Chase Headley leaves game with jammed thumb

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Third baseman Chase Headley, the MVP of the San Diego Padres last year, left today’s split-squad game against the Angels with a thumb injury, reports MLB.com’s Alden Gonzalez:

Headley singled in the top of the first inning, putting his Cactus League batting average at .448, but he appeared to hurt the thumb while sliding into second base to break up a double play later in the frame.

The 28-year-old switch-hitter played third base in the bottom half of the frame, but was replaced by Jeudy Valdez in the second inning and left the Tempe Diablo Stadium complex before speaking with the media. He is day to day.

On Twitter, Corey Brock reported that Headley had an x-ray taken and will likely miss Monday’s game against the Cubs.

Headley and the Padres agreed to a one-year, $8.575 million deal at the end of January, avoiding arbitration. He is eligible for free agency after the 2014 season, and as a result, rumors have paired the Padres with a handful of potential trade partners. However, Andy Martino reports the Padres will wait to see how the club fares during the 2013 regular season before deciding to offer him an extension or trade him.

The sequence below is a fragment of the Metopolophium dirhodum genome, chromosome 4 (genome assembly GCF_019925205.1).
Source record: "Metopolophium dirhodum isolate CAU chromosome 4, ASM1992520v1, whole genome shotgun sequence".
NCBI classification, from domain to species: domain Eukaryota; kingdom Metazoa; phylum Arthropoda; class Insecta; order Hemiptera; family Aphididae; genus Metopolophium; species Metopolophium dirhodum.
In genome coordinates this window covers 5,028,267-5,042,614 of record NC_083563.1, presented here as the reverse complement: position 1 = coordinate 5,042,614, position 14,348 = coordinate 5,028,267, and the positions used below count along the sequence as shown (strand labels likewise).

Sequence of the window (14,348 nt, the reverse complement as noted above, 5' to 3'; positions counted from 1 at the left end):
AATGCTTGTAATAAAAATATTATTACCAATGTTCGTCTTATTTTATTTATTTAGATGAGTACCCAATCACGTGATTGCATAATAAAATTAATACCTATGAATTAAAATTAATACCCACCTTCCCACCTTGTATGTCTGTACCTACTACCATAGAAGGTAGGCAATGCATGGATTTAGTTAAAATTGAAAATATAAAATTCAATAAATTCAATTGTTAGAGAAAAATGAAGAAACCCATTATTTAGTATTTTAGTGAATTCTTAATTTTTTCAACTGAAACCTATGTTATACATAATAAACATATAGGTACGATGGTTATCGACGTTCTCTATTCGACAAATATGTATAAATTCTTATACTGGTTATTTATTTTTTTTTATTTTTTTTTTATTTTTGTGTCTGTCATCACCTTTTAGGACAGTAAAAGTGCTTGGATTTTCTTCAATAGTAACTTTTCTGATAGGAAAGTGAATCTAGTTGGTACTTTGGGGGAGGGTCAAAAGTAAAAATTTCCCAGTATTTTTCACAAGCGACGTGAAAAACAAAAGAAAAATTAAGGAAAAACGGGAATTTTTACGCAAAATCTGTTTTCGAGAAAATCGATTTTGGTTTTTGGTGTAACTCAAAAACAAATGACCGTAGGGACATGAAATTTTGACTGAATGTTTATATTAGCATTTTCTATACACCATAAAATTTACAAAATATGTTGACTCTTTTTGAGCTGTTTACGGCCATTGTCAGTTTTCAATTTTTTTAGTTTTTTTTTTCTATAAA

Headley hit 31 home runs with a league-leading 115 RBI, earning himself a fifth-place finish in NL MVP award balloting last season.

Twins to retire Joe Mauer’s No. 7

AP Photo/Jim Mone
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Twins senior director of communications Dustin Morse announced that the Twins will honor former C/1B Joe Mauer by retiring his uniform number 7. Mauer announced his retirement from baseball on November 9.

Mauer will join Harmon Killebrew (No. 3), Tony Oliva (No. 6), Tom Kelly (No. 10), Kent Hrbek (No. 14), Rod Carew (No. 29), Kirby Pucket (No. 34), and Bert Blyleven (No. 28) as Twins to have their numbers retired.

Mauer, 35, spent 15 seasons in the majors, all with the Twins. He posted a career .306/.388/.439 triple-slash line with 143 home runs and 923 RBI. He won the AL MVP Award in 2009, won the batting title three times, earned three Gold Gloves and five Silver Sluggers, and made the AL All-Star team six times. Sadly, his career was limited due to injuries, including a concussion that caused him to move from catcher to first base.

Five years from now, Mauer will appear on the Hall of Fame ballot. There will certainly be some arguments for and against his candidacy. He retired with 55.1 career Wins Above Replacement, according to Baseball Reference, which definitely puts him in the conversation. But, as always, there’s never a consensus.